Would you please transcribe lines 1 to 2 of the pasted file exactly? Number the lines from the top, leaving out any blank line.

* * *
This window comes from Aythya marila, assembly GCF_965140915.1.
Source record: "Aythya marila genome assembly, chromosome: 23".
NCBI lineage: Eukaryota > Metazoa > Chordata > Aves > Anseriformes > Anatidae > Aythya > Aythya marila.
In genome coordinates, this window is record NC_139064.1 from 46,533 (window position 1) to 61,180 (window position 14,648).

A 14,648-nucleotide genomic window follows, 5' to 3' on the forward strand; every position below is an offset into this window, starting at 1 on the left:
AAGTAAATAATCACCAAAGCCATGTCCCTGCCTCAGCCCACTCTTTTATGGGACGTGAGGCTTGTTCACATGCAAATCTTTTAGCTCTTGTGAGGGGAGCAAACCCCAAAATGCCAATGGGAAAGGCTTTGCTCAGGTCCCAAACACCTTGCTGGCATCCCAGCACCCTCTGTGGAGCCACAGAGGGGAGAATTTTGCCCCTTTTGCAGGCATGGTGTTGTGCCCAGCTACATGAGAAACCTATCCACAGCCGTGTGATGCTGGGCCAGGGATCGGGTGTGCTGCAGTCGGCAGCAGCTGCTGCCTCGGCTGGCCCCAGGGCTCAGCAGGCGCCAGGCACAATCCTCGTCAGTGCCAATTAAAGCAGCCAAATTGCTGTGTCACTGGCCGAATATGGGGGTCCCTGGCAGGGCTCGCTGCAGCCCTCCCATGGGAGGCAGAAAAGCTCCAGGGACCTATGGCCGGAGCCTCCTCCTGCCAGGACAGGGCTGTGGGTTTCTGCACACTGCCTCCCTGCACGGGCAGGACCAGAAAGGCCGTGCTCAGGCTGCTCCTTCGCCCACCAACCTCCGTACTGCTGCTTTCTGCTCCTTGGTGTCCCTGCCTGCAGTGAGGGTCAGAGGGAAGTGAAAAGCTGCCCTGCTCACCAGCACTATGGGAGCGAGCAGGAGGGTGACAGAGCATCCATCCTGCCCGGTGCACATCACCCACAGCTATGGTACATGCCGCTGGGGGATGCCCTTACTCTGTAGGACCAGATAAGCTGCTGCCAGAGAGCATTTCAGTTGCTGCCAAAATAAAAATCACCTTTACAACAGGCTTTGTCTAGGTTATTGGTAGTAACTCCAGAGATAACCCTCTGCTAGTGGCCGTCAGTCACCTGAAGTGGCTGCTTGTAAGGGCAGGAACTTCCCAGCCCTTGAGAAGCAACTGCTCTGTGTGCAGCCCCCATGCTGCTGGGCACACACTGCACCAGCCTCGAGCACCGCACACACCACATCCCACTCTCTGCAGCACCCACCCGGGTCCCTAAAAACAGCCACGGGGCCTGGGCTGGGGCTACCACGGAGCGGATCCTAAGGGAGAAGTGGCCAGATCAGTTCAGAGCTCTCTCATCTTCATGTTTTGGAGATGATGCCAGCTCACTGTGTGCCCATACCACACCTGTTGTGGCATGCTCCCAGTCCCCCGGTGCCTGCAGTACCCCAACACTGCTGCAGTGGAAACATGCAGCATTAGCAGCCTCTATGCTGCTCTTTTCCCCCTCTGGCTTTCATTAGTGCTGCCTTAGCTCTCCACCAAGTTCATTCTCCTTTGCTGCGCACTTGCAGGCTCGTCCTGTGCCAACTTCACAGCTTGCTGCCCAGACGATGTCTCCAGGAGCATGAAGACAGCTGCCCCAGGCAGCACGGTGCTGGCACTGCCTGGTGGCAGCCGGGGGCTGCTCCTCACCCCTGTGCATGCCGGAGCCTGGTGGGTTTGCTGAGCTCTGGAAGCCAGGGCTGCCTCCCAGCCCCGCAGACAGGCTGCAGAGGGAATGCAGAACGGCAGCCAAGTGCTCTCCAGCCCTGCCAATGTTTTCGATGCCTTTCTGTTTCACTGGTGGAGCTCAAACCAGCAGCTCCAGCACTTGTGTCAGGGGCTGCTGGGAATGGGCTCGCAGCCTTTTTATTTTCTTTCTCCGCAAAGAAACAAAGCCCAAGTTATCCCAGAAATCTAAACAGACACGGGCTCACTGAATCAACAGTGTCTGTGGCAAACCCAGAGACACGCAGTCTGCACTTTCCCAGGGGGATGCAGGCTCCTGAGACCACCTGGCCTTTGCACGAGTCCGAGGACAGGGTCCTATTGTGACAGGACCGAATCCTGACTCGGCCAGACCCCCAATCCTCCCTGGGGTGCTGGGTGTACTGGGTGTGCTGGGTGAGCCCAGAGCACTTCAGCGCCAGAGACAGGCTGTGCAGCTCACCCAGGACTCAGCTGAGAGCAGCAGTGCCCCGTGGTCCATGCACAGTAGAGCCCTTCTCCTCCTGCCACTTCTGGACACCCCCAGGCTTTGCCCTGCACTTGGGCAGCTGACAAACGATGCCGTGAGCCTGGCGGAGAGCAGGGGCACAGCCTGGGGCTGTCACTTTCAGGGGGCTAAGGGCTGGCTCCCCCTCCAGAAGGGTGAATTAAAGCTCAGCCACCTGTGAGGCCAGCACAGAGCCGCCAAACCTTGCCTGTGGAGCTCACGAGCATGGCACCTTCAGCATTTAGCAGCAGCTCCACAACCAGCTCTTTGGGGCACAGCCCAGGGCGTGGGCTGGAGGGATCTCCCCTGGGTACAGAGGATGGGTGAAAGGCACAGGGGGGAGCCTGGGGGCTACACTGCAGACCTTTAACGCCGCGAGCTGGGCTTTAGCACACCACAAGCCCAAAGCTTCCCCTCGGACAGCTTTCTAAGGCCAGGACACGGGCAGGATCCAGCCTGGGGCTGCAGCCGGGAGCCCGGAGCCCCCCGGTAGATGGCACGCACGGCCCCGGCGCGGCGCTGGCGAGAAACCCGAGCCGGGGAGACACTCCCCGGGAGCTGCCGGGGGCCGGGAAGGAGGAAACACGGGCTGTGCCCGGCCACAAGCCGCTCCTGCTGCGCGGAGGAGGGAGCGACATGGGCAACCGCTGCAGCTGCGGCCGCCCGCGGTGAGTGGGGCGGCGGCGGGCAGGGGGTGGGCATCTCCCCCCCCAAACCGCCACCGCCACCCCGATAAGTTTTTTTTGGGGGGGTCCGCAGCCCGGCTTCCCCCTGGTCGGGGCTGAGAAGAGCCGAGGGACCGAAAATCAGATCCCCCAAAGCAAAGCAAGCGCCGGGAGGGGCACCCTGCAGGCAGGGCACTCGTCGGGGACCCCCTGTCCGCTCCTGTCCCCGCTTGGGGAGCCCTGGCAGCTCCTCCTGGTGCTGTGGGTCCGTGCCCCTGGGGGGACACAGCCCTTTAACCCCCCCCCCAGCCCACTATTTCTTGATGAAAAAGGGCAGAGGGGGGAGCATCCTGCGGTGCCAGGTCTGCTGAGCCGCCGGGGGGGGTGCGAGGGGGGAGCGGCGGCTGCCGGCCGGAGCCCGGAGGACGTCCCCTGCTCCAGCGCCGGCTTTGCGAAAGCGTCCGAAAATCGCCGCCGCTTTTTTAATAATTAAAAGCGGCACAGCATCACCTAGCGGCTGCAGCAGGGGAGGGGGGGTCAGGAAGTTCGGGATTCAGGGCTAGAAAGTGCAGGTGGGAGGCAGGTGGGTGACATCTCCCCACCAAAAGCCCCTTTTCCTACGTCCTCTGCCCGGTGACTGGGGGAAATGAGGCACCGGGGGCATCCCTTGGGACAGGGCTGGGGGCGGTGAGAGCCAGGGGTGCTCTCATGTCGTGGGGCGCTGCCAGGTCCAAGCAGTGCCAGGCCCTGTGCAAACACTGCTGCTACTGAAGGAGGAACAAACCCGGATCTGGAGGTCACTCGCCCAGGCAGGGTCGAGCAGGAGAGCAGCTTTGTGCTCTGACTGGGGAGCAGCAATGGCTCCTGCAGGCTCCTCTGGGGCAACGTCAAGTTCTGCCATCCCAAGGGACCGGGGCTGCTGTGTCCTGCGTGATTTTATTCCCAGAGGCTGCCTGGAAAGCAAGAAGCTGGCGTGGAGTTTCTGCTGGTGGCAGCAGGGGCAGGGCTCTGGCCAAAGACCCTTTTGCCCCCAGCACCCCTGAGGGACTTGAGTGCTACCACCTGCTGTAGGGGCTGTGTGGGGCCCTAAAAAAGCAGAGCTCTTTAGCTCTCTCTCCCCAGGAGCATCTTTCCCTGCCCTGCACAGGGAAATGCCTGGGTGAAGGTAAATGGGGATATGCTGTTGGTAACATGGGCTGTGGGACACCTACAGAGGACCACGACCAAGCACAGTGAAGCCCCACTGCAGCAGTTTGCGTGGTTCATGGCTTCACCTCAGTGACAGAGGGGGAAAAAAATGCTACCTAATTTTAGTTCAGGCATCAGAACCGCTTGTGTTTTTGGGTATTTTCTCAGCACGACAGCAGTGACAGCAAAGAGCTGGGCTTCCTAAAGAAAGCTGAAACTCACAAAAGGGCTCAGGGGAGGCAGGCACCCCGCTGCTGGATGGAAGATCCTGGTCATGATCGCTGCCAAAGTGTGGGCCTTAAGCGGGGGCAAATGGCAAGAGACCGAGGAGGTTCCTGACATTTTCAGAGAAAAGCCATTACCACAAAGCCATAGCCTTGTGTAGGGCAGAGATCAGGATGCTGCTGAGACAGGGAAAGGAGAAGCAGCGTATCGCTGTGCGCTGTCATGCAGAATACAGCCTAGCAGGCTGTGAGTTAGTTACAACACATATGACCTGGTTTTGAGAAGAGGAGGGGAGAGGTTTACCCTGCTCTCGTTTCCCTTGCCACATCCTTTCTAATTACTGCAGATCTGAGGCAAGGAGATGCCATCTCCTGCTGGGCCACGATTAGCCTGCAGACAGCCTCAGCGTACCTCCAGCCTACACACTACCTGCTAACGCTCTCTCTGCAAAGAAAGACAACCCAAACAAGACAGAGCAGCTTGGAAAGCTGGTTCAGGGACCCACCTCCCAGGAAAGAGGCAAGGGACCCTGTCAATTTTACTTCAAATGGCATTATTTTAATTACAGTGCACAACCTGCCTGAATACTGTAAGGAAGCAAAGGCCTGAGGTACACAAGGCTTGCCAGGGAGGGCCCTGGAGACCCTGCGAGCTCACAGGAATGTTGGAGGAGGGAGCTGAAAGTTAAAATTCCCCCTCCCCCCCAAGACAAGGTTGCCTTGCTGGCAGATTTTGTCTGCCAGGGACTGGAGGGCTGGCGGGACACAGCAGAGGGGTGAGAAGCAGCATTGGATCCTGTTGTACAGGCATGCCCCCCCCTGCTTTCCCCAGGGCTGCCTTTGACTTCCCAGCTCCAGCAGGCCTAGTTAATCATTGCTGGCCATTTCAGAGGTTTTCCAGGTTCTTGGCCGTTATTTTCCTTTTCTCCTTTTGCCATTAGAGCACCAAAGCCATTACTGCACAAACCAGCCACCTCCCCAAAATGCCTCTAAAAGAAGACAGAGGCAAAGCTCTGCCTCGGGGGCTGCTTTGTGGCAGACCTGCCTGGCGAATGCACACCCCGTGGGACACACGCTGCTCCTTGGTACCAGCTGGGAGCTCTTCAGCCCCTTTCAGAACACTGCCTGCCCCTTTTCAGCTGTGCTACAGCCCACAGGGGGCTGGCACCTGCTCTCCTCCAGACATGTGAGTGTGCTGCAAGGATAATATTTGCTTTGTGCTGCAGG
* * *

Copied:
This window comes from Aythya marila, assembly GCF_965140915.1.
Source record: "Aythya marila genome assembly, chromosome: 23".